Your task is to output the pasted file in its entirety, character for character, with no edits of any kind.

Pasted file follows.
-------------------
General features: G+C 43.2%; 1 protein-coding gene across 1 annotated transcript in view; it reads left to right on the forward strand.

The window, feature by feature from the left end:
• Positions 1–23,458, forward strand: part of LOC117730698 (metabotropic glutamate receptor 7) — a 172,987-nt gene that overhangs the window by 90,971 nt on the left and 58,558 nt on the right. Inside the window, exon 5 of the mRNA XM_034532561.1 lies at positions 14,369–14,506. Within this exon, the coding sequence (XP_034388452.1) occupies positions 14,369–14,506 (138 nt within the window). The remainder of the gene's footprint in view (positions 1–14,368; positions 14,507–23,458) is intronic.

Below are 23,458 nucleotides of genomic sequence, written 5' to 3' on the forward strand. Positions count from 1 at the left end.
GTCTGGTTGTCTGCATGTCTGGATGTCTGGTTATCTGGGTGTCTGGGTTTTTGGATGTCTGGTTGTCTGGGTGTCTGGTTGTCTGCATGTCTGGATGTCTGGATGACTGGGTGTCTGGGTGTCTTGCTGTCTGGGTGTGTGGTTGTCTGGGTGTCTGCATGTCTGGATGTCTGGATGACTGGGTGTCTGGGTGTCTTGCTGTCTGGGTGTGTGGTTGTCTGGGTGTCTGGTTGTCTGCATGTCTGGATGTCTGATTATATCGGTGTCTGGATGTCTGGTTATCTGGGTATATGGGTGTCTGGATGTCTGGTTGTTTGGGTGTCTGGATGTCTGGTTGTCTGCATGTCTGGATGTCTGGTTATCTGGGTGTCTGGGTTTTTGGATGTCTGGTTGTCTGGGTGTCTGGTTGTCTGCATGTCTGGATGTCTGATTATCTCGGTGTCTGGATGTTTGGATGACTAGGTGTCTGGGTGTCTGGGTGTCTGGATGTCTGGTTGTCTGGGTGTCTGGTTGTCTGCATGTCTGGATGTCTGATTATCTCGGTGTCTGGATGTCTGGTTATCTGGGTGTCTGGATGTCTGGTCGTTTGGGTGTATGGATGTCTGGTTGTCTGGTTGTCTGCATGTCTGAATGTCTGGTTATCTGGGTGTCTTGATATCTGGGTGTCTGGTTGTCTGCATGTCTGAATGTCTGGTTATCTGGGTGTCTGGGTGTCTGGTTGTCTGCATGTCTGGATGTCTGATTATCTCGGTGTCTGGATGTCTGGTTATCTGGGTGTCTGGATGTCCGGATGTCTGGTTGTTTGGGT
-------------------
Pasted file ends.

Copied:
General features: G+C 43.2%; 1 protein-coding gene across 1 annotated transcript in view; it reads left to right on the forward strand.

The window, feature by feature from the left end:
• Positions 1–23,458, forward strand: part of LOC117730698 (metabotropic glutamate receptor 7) — a 172,987-nt gene that overhangs the window by 90,971 nt on the left and 58,558 nt on the right. Inside the window, exon 5 of the mRNA XM_034532561.1 lies at positions 14,369–14,506. Within this exon, the coding sequence (XP_034388452.1) occupies positions 14,369–14,506 (138 nt within the window). The remainder of the gene's footprint in view (positions 1–14,368; positions 14,507–23,458) is intronic.

Below are 23,458 nucleotides of genomic sequence, written 5' to 3' on the forward strand. Positions count from 1 at the left end.
GTCTGGTTGTCTGCATGTCTGGATGTCTGGTTATCTGGGTGTCTGGGTTTTTGGATGTCTGGTTGTCTGGGTGTCTGGTTGTCTGCATGTCTGGATGTCTGGATGACTGGGTGTCTGGGTGTCTTGCTGTCTGGGTGTGTGGTTGTCTGGGTGTCTGCATGTCTGGATGTCTGGATGACTGGGTGTCTGGGTGTCTTGCTGTCTGGGTGTGTGGTTGTCTGGGTGTCTGGTTGTCTGCATGTCTGGATGTCTGATTATATCGGTGTCTGGATGTCTGGTTATCTGGGTATATGGGTGTCTGGATGTCTGGTTGTTTGGGTGTCTGGATGTCTGGTTGTCTGCATGTCTGGATGTCTGGTTATCTGGGTGTCTGGGTTTTTGGATGTCTGGTTGTCTGGGTGTCTGGTTGTCTGCATGTCTGGATGTCTGATTATCTCGGTGTCTGGATGTTTGGATGACTAGGTGTCTGGGTGTCTGGGTGTCTGGATGTCTGGTTGTCTGGGTGTCTGGTTGTCTGCATGTCTGGATGTCTGATTATCTCGGTGTCTGGATGTCTGGTTATCTGGGTGTCTGGATGTCTGGTCGTTTGGGTGTATGGATGTCTGGTTGTCTGGTTGTCTGCATGTCTGAATGTCTGGTTATCTGGGTGTCTTGATATCTGGGTGTCTGGTTGTCTGCATGTCTGAATGTCTGGTTATCTGGGTGTCTGGGTGTCTGGTTGTCTGCATGTCTGGATGTCTGATTATCTCGGTGTCTGGATGTCTGGTTATCTGGGTGTCTGGATGTCCGGATGTCTGGTTGTTTGGGT